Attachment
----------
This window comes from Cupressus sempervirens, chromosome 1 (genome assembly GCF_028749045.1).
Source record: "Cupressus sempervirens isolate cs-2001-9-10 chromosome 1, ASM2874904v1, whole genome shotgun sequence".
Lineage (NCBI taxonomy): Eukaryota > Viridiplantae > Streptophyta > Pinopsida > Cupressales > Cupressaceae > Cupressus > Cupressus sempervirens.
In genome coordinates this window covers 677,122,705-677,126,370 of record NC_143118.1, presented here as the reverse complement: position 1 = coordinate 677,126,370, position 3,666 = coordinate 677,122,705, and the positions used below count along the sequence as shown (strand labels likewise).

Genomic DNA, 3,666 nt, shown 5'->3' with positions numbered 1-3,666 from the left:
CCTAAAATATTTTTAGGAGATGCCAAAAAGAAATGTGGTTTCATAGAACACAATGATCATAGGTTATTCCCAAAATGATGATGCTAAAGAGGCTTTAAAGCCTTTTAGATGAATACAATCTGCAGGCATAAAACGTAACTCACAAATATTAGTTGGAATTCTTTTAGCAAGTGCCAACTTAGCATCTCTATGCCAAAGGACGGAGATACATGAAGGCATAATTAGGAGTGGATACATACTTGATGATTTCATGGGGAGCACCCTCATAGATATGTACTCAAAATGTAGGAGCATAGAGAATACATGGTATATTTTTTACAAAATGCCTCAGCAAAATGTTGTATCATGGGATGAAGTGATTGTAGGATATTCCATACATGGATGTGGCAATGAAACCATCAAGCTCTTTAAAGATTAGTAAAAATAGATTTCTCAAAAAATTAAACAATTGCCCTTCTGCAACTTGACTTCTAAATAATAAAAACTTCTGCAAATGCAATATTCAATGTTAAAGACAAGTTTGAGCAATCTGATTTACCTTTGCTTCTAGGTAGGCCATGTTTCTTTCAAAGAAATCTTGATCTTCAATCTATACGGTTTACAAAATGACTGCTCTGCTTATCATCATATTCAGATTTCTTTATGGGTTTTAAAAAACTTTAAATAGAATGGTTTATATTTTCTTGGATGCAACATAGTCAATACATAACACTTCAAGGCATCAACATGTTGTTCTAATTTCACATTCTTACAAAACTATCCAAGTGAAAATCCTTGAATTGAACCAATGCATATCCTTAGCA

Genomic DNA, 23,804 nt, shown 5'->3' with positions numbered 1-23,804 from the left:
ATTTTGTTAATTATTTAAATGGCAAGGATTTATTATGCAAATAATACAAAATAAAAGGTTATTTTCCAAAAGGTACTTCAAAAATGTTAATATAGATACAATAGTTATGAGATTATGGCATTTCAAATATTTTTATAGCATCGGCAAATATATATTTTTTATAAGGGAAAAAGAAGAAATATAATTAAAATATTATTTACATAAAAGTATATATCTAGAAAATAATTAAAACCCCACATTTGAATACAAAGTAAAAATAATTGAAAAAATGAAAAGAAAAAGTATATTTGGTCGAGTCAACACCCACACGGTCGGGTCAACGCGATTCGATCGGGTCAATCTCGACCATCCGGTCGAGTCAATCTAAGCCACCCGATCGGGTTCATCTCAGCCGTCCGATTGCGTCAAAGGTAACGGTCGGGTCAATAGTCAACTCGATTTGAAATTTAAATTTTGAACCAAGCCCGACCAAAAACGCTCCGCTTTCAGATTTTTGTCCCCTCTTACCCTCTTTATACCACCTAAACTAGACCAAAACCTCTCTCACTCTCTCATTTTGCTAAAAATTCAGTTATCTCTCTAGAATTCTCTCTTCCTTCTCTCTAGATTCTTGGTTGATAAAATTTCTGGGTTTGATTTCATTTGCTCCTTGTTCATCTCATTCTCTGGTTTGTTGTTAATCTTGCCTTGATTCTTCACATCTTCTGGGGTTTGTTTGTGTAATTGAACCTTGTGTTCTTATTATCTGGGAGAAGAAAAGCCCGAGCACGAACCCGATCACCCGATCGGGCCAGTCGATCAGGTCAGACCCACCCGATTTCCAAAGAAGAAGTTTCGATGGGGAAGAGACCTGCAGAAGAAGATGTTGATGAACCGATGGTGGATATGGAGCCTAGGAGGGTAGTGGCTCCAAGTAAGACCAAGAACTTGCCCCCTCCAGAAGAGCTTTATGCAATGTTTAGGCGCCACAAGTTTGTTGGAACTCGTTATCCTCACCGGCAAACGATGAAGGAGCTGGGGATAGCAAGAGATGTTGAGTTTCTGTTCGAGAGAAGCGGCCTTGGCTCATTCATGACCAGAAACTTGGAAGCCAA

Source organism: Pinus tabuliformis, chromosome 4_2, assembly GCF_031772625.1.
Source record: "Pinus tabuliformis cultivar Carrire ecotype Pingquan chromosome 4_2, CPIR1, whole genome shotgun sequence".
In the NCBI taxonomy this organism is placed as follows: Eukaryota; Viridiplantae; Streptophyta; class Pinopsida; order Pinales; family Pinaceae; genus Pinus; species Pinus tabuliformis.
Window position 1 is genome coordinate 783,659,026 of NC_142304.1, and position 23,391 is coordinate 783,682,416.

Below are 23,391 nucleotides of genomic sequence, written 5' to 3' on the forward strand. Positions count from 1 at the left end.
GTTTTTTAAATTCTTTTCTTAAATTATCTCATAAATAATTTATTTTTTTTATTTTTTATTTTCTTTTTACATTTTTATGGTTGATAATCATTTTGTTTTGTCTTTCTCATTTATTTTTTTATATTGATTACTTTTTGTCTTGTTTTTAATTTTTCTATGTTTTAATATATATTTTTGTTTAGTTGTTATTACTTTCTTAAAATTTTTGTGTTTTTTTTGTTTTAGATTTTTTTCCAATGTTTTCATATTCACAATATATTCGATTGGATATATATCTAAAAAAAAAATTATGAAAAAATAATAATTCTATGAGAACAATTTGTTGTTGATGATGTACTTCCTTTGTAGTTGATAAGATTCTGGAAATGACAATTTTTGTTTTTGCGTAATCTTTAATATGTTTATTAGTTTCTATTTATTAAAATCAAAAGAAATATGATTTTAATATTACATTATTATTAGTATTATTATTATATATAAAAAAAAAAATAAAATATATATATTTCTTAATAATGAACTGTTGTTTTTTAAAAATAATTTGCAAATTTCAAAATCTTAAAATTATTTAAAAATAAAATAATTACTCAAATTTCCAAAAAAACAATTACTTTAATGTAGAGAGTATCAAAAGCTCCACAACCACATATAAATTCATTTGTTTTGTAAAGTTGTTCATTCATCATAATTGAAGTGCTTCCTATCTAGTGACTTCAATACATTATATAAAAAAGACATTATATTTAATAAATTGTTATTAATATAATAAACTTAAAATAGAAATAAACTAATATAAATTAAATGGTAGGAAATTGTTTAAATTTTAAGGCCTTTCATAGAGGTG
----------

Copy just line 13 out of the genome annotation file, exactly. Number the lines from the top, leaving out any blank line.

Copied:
Below are 23,391 nucleotides of genomic sequence, written 5' to 3' on the forward strand. Positions count from 1 at the left end.